(02/19/13) - A one of a kind invention is helping some wounded war veterans do
things they never dreamed possible. It was designed, in part, by a young soldier
who refused to say "I can't".
Making routes safe for soldiers and supplies was Army Specialist Eduard Lychik's job in Afghanistan, "we looked for IED's, we cleared houses."
Then one day, in a rocket attack, he lost his entire left leg. Since the wars in Iraq and Afghanistan started, more than 1,500 U.S. troops have become amputees.
Prosthetist Bob Kuenzi works at The Center for the Intrepid, one of the U.S. military's premier training facilities for amputees.
He says the goal for most is to walk, "in Ed's case, he decided he wanted to run. I would not put too much hope in that."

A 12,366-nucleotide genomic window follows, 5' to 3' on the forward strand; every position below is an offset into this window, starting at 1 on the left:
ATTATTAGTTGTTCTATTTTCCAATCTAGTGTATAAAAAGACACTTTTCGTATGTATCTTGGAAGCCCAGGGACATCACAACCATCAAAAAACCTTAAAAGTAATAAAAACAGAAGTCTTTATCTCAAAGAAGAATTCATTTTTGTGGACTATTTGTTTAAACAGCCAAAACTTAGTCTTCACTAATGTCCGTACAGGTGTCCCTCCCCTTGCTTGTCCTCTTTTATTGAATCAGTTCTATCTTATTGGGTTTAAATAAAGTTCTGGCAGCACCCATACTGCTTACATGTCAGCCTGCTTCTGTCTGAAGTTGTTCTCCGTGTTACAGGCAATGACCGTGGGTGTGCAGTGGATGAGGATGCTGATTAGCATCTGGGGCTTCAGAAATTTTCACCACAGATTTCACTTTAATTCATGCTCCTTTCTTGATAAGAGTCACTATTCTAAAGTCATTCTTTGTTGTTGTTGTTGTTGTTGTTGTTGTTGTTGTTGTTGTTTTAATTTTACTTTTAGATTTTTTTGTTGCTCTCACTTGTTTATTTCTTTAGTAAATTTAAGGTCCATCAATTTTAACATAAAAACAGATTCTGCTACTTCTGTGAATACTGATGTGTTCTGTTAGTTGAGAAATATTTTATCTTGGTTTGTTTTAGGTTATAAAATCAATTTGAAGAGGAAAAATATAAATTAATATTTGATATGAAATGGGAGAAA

But Eduard would not give up hope. So he and bob came up with a hip prosthesis. It has no joints, just the hip fitting, a pylon, and a running blade.
Just three weeks after the first functional version was ready, Eduard ran the Tough Mudder. The Mudder is a 12 mile course with dozens of obstacles. Since then, he has run two half marathons. His less-than-eight-minute mile time is better than what most people with two legs run.
Bob, who as it turns out is an amputee himself, is glad the soldier never gave up, "you can do it if you, if you put the effort in."
Right now, Eduard is focused on his next running goal - a full marathon. "I could have died in Afghanistan, but I lived. So I really have to take advantage of this opportunity and take advantage of life now."
The hip prosthesis weighs about nine pounds. Bob and Eduard continue to tweak and improve it after every race. Bob says other vets, even children with bone cancer who face an amputation, might also be able to use this.
ABC12 Main Station